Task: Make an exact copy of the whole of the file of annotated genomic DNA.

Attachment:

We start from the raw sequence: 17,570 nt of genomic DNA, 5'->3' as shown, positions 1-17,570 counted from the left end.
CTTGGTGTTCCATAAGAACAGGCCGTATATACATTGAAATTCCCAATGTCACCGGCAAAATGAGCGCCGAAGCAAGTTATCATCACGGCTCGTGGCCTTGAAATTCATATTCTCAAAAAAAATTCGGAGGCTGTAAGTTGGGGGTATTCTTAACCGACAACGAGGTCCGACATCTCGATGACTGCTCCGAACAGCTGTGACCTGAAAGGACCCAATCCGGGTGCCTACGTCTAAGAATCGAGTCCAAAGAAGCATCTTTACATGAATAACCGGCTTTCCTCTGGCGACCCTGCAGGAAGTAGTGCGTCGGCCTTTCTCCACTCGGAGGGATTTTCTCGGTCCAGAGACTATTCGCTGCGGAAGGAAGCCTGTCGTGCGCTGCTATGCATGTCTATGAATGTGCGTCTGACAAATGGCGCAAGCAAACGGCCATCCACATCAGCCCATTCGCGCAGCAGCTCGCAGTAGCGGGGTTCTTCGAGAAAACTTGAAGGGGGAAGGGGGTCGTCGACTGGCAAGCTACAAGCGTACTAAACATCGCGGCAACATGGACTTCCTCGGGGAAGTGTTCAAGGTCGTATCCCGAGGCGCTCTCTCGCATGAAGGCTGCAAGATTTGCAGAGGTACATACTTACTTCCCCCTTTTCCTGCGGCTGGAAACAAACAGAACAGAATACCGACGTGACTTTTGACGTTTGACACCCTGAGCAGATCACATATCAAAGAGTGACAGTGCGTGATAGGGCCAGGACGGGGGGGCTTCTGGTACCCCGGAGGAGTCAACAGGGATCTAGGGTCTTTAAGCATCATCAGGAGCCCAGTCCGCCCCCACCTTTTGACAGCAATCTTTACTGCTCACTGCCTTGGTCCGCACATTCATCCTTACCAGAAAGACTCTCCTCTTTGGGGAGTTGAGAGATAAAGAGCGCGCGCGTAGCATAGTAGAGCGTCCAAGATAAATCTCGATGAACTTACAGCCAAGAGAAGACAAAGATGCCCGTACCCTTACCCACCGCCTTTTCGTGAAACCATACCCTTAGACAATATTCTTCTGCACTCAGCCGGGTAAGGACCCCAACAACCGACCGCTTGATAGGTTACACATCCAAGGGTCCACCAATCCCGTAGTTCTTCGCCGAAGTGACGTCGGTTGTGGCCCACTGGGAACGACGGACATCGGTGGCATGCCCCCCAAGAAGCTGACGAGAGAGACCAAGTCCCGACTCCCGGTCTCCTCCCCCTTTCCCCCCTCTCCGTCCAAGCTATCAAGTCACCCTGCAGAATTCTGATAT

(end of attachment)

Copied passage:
We start from the raw sequence: 17,570 nt of genomic DNA, 5'->3' as shown, positions 1-17,570 counted from the left end.
CTTGGTGTTCCATAAGAACAGGCCGTATATACATTGAAATTCCCAATGTCACCGGCAAAATGAGCGCCGAAGCAAGTTATCATCACGGCTCGTGGCCTTGAAATTCATATTCTCAAAAAAAATTCGGAGGCTGTAAGTTGGGGGTATTCTTAACCGACAACGAGGTCCGACATCTCGATGACTGCTCCGAACAGCTGTGACCTGAAAGGACCCAATCCGGGTGCCTACGTCTAAGAATCGAGTCCAAAGAAGCATCTTTACATGAATAACCGGCTTTCCTCTGGCGACCCTGCAGGAAGTAGTGCGTCGGCCTTTCTCCACTCGGAGGGATTTTCTCGGTCCAGAGACTATTCGCTGCGGAAGGAAGCCTGTCGTGCGCTGCTATGCATGTCTATGAATGTGCGTCTGACAAATGGCGCAAGCAAACGGCCATCCACATCAGCCCATTCGCGCAGCAGCTCGCAGTAGCGGGGTTCTTCGAGAAAACTTGAAGGGGGAAGGGGGTCGTCGACTGGCAAGCTACAAGCGTACTAAACATCGCGGCAACATGGACTTCCTCGGGGAAGTGTTCAAGGTCGTATCCCGAGGCGCTCTCTCGCATGAAGGCTGCAAGATTTGCAGAGGTACATACTTACTTCCCCCTTTTCCTGCGGCTGGAAACAAACAGAACAGAATACCGACGTGACTTTTGACGTTTGACACCCTGAGCAGATCACATATCAAAGAGTGACAGTGCGTGATAGGGCCAGGACGGGGGGGCTTCTGGTACCCCGGAGGAGTCAACAGGGATCTAGGGTCTTTAAGCATCATCAGGAGCCCAGTCCGCCCCCACCTTTTGACAGCAATCTTTACTGCTCACTGCCTTGGTCCGCACATTCATCCTTACCAGAAAGACTCTCCTCTTTGGGGAGTTGAGAGATAAAGAGCGCGCGCGTAGCATAGTAGAGCGTCCAAGATAAATCTCGATGAACTTACAGCCAAGAGAAGACAAAGATGCCCGTACCCTTACCCACCGCCTTTTCGTGAAACCATACCCTTAGACAATATTCTTCTGCACTCAGCCGGGTAAGGACCCCAACAACCGACCGCTTGATAGGTTACACATCCAAGGGTCCACCAATCCCGTAGTTCTTCGCCGAAGTGACGTCGGTTGTGGCCCACTGGGAACGACGGACATCGGTGGCATGCCCCCCAAGAAGCTGACGAGAGAGACCAAGTCCCGACTCCCGGTCTCCTCCCCCTTTCCCCCCTCTCCGTCCAAGCTATCAAGTCACCCTGCAGAATTCTGATAT